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Black Professor: My Hope for My Students in Fight for Racial Justice

Heading home with groceries recently in Gainesville, Florida, I darted my car onto a street in front of an oncoming SUV. A second later, there was a sheriff’s deputy behind me. No reason to believe he even noticed me, but yet my back stiffened in fright. With black men up to 3.5 times more likely than whites to be killed by police, seeing a marked car on the road makes my heart race.

Long before smartphones began recording instances of excessive force, I, like so many other young Black men, had run-ins with police. When I was 17, they accosted me and two of my brothers in a shopping mall parking lot near our native Camden, New Jersey. We were there to buy Christmas gifts for our mother. They thought we might want to steal from parked cars.

Months later, while walking alone one night, an officer stopped his car a few feet in front of me. Where was I going, he asked, not knowing that I was on summer break from college. “Home,” I said respectfully. He said youths were causing trouble in the neighborhood, but soon moved on.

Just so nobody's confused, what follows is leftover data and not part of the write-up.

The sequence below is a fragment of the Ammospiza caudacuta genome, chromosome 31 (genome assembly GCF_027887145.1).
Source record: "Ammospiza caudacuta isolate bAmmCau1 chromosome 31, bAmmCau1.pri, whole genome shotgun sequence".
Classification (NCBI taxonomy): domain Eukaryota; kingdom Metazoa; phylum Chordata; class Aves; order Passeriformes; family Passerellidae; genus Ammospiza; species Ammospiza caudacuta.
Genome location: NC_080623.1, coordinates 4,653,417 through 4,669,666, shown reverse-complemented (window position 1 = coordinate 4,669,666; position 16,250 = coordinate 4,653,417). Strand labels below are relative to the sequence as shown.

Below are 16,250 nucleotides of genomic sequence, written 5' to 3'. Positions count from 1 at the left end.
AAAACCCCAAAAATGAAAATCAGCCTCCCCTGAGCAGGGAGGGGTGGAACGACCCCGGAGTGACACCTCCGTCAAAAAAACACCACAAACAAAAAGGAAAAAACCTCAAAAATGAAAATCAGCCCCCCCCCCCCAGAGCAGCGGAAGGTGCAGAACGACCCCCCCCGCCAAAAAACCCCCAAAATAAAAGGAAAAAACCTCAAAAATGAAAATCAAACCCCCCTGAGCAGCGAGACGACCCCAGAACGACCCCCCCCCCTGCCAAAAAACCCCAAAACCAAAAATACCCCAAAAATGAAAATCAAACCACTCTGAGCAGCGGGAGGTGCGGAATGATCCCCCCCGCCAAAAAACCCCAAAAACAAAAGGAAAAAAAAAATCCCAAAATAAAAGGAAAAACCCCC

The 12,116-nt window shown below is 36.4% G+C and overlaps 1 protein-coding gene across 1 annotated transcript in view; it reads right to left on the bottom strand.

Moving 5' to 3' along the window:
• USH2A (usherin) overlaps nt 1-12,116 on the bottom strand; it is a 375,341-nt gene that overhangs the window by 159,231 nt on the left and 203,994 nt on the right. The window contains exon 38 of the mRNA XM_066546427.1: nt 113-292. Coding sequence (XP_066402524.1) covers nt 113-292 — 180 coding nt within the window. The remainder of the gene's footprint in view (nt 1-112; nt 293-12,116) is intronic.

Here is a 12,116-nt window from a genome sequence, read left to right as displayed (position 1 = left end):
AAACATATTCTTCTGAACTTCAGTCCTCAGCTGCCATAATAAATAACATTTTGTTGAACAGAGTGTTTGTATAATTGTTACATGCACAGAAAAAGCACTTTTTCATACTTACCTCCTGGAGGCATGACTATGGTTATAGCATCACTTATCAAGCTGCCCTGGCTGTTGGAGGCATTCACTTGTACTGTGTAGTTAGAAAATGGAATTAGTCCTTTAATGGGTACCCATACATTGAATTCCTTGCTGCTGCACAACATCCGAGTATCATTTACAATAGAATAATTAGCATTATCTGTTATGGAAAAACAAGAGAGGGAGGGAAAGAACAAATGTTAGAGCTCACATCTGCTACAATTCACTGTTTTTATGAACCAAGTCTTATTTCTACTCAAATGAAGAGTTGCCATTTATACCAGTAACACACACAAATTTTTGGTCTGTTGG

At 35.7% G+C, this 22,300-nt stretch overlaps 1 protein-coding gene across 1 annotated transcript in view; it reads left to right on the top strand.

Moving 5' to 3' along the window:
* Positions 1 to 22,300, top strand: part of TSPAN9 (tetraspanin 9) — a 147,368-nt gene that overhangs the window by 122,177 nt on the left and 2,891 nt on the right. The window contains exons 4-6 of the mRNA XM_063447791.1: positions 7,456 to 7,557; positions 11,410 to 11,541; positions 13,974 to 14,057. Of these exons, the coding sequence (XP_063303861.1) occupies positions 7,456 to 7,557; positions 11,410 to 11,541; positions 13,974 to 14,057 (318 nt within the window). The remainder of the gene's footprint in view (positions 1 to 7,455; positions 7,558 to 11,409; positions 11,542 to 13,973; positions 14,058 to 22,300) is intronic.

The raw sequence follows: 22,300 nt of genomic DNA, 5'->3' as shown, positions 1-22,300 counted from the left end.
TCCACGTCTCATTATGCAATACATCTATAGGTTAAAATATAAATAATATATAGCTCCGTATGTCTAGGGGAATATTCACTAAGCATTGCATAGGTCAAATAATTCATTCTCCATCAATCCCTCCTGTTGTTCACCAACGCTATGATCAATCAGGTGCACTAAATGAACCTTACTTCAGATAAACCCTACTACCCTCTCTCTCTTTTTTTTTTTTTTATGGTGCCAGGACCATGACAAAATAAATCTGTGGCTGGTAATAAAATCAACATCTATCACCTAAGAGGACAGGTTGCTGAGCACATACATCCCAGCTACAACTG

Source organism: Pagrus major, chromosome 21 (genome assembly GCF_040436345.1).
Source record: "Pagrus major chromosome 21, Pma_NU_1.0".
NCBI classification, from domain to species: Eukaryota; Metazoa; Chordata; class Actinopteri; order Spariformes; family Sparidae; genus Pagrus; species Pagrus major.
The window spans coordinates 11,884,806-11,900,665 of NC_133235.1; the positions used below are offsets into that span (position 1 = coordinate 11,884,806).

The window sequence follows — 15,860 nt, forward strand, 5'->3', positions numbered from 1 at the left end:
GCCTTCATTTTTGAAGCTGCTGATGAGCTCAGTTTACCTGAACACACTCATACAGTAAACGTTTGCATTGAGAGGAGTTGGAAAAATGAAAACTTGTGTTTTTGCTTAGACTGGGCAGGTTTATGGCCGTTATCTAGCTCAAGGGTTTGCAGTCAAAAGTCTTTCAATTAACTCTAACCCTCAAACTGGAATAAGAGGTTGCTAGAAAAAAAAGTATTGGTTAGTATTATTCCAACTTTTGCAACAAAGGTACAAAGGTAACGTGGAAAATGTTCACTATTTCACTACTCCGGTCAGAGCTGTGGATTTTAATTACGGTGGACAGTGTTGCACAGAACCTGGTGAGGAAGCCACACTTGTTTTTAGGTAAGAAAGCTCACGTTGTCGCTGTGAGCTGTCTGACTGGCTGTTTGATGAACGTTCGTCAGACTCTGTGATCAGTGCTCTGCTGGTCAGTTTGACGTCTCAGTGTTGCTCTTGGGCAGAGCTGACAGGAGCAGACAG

A few years later, again in South Jersey, two of my brothers and I were enjoying dinner at a packed Denny’s restaurant. Two state troopers suddenly stood sentry at our booth; one held a rifle toward the ceiling. There was a report that three Black men had just robbed a business down the street. Standard police practice meant calling nearby eateries to see if anyone inside could be suspects.

Fortunately, the restaurant’s manager told the troopers that — given we were eating dessert — we had been there too long to be the robbers. I still regret not asking the troopers to explain the situation to everyone else in the dining area. That we were not criminals.

As one of too few African American males on the faculty at the University of Florida, or any PWI (predominately White institution) in the US, and as people across racial lines are in the wake of George Floyd’s death beginning to consider systemic racism — I try hard to not presume how any student — Black or White — is dealing with our national reckoning about race.

This story was written by Herbert Lowe and originally published on Lowe is a UFCJC lecturer.

Read the entire story here.

Posted: July 14, 2020
Category: Diversity News
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